The United Nations Committee Against Torture warned Israel to stop torturing Palestinians. Yaakov Levy, an Israeli delegate, told the committee that a “close reading” of the 1987 Convention Against Torture, which Israel signed, “clearly suggests that pain and suffering, in themselves, do not necessarily constitute torture.” An Israeli death squad killed a Hamas leader in the West Bank who was suspected of planning suicide attacks. Five young cousins walking to school near their refugee camp in Gaza were killed by a bomb that was set by an Israeli special forces unit. A 22-year-old Palestiniansuicide bomber blew himself up at a checkpoint, injuring two Israeli border guards. The war crimes tribunal at The Hague handed down a new indictment of Slobodan Milosevic for genocide. In Bosnia, 305 bodies were exhumed from a mass grave; the victims were probably from Srebrenica, where 7,000 unarmed men and boys were massacred in 1995. Israeli prime minister Ariel Sharon was issued a summons to appear before a court in Belgium in a lawsuit stemming from his role in the 1982 massacres at the Sabra and Shatila refugee camps in Lebanon; Belgian law permits lawsuits concerning crimes against humanity and genocide no matter where the crimes occurred. Some American police chiefs were refusing to go along with the federal government’s order to round up and question 5,000 legal Muslim immigrants, saying it smacked of racial profiling, which is illegal. Spain announced that it would not extradite eight men who were arrested for participating in the September 11attacks unless the United States agreed to give them a civilian trial; the military courts envisioned by the Bush Administration would violate the European Convention on Human Rights. An unnamed military source told a reporter that all the public might learn about such a trial was the defendant’s name and his sentence. A ninety-four-year-old woman in Connecticut came down with respiratory anthrax and died; a state representative appealed for calm: “We can’t panic,” she said, “until we know where it came from.”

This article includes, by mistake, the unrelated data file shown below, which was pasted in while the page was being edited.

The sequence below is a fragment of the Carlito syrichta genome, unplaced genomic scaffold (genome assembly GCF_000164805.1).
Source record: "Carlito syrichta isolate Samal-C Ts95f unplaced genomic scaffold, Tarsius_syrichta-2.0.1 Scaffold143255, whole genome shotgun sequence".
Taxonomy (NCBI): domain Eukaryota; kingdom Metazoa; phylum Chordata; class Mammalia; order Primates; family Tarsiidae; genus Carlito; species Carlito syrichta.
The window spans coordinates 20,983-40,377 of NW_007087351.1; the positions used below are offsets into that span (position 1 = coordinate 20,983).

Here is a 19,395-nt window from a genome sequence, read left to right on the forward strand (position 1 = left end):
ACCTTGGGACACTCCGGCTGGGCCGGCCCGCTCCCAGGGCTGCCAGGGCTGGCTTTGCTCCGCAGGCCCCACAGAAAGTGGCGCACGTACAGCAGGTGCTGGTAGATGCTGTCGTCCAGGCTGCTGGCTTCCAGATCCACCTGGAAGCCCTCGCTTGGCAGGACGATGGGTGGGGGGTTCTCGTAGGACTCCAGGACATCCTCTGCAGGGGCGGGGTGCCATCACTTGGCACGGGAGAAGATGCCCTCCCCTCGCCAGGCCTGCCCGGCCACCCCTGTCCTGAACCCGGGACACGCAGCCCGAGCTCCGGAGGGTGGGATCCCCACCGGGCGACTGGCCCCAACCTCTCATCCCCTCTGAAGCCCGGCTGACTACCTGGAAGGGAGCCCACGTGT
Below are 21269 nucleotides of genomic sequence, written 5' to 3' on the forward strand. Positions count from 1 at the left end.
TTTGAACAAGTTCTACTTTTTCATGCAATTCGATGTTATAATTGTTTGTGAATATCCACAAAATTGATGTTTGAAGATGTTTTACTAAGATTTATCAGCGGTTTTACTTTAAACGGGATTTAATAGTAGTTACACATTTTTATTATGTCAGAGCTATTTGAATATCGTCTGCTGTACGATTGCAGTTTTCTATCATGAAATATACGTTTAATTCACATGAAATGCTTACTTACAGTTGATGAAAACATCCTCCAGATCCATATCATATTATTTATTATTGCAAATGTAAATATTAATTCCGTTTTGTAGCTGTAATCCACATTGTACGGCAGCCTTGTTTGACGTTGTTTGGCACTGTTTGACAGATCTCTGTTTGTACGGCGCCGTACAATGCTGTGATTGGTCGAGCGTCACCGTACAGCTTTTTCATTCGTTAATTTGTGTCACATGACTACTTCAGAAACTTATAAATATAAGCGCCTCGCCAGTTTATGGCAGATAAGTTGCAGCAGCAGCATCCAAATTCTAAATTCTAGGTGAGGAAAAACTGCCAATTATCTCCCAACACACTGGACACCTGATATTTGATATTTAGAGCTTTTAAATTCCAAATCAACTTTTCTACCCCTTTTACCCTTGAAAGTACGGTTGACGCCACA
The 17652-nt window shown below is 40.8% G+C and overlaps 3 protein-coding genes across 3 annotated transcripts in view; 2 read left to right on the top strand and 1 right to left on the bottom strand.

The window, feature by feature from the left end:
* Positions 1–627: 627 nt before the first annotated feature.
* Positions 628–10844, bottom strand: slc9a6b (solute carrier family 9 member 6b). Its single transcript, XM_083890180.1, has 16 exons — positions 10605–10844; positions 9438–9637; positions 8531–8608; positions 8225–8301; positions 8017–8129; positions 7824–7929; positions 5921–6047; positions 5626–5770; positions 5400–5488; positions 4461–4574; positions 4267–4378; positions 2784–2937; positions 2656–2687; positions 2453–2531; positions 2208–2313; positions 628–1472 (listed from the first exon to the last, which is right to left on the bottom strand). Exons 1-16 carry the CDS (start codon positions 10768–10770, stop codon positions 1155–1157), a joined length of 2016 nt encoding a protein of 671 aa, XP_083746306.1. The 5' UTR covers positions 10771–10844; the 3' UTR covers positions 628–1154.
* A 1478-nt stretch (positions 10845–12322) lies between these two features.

An airliner crashed near Zurich. The U.S. government was looking to hire 28,000 airport screeners; one expert said that the perfect candidate might be an older widow who was good at finding things in a cluttered room. Al Gore decided to become vice chairman of an obscure financial services company in Los Angeles after he failed to persuade anyone on Wall Street to hire him. Germany’sGreen Party, rejecting one of its defining principles, voted to go along with Chancellor Gerhard Schröder’s decision to send troops to Afghanistan. The Society for the Protection of Wolves said that a pack of wolves had wandered into eastern Germany and settled there. Three students in New Bedford, Massachusetts, were charged with plotting a massacre at their high school; they wanted it to be “bigger than Columbine.” An Illinois man ran amok in a mall: he set himself on fire, shouted “Freedom and liberty for all!” and started throwing flaming objects at shoppers. Wild elephants rampaged through two villages in Bangladesh, killing four people. The animals in Kabul’s zoo were barely hanging on. In Florida, a man riding a jet ski at about 55 mph died after he collided with a flying duck. A British vicar banned yoga from his church hall to protect his flock from the temptations of Eastern mysticism. Scientists found that mentally visualizing exercise can substantially increase one’s strength. In Ohio, legislators were considering a bill banning discrimination against people who ride motorcycles or wear biker colors. “You really sometimes are made to feel like a second-class citizen,” complained one biker, who is known as the Beast. Scientists said that last month was the warmest October in history. China was planning to put a man on the moon. President Bush rubbed a soldier’s bald head in Kentucky.